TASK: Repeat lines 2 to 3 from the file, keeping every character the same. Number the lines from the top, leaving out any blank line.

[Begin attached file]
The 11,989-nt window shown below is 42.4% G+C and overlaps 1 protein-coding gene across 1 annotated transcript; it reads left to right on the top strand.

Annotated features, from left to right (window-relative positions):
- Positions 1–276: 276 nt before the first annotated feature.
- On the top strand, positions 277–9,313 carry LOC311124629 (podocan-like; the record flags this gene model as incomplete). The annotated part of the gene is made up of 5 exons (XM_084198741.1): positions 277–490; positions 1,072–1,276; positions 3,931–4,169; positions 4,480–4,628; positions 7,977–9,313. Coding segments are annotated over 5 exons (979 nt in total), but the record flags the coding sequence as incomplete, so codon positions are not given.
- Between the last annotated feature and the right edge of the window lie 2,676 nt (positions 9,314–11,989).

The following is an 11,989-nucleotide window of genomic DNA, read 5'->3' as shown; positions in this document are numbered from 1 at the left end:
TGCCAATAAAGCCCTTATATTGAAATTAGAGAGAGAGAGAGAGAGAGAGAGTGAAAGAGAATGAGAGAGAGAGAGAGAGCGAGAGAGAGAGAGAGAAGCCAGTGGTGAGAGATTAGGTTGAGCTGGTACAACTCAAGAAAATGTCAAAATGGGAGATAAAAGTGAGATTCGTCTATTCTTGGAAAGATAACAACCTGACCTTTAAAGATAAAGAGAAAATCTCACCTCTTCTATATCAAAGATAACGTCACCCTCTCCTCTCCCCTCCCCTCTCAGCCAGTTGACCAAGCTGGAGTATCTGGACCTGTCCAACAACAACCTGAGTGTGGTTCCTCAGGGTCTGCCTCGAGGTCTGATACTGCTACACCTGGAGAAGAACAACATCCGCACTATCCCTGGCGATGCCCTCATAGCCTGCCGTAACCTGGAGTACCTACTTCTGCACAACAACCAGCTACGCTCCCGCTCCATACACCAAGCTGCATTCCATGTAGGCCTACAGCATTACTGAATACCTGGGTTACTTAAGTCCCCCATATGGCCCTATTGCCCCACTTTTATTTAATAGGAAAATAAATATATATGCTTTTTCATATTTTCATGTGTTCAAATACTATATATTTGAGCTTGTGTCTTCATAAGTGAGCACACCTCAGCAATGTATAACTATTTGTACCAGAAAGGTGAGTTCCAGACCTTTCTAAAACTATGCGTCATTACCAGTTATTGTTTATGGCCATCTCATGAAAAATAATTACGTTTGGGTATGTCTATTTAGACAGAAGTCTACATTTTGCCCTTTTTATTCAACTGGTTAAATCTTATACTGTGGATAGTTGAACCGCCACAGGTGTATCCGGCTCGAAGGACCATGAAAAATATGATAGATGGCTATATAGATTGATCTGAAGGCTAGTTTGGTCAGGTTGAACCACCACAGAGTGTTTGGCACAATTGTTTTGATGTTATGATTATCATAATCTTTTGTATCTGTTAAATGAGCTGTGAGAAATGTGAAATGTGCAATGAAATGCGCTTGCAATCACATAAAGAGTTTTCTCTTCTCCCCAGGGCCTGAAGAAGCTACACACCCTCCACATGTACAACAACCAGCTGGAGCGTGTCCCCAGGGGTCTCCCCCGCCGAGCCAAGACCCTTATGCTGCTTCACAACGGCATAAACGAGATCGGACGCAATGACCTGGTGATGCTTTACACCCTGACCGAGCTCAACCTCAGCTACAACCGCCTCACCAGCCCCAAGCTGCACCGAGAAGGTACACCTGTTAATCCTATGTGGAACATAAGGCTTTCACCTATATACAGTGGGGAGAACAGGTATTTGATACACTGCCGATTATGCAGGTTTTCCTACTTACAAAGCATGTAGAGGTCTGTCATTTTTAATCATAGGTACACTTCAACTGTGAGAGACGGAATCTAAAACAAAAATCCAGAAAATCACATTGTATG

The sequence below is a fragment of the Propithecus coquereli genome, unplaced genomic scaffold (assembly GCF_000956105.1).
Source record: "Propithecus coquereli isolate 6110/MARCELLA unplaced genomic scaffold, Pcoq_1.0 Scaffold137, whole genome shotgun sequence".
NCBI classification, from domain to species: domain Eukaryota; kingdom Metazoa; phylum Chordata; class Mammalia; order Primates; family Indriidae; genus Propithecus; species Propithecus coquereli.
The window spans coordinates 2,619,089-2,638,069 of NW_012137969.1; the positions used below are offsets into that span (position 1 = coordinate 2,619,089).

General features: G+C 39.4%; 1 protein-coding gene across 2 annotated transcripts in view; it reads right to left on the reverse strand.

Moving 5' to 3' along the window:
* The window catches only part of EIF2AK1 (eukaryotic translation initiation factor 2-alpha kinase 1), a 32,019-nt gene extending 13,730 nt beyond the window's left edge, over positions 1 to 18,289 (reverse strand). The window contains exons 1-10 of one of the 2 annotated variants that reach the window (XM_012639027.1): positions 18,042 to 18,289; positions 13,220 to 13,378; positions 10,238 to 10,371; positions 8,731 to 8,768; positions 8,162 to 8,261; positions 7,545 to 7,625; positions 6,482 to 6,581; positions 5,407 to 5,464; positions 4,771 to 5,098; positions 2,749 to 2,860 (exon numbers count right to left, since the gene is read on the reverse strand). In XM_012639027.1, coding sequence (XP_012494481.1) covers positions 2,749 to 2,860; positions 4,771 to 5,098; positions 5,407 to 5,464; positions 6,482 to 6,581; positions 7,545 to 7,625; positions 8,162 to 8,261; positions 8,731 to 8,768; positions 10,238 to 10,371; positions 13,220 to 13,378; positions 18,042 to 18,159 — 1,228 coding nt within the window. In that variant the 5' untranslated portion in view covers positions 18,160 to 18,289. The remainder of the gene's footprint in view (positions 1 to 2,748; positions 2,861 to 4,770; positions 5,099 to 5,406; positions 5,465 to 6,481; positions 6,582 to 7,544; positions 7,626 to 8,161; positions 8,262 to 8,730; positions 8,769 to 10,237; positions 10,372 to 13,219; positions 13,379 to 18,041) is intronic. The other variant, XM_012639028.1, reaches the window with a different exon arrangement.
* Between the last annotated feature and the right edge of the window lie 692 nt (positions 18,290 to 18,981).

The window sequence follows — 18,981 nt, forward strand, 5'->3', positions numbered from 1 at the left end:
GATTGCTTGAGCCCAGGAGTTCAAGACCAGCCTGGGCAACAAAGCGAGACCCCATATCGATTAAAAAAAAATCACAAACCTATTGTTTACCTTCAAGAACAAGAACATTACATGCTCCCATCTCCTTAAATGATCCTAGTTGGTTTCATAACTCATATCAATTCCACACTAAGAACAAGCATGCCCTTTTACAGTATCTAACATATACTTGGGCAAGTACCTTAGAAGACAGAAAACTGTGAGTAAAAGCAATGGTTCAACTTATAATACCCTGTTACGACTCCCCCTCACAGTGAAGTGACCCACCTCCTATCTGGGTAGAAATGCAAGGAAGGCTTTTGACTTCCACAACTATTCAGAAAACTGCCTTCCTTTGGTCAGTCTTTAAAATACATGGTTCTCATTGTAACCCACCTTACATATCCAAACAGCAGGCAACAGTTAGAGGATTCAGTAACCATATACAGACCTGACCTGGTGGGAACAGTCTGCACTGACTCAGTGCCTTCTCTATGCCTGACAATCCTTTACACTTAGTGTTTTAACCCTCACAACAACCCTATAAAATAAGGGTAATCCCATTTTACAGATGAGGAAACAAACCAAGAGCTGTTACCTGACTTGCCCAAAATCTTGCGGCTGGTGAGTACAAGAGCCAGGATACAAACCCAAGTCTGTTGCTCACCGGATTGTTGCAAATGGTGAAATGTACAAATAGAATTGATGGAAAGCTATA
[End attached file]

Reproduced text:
Annotated features, from left to right (window-relative positions):
- Positions 1–276: 276 nt before the first annotated feature.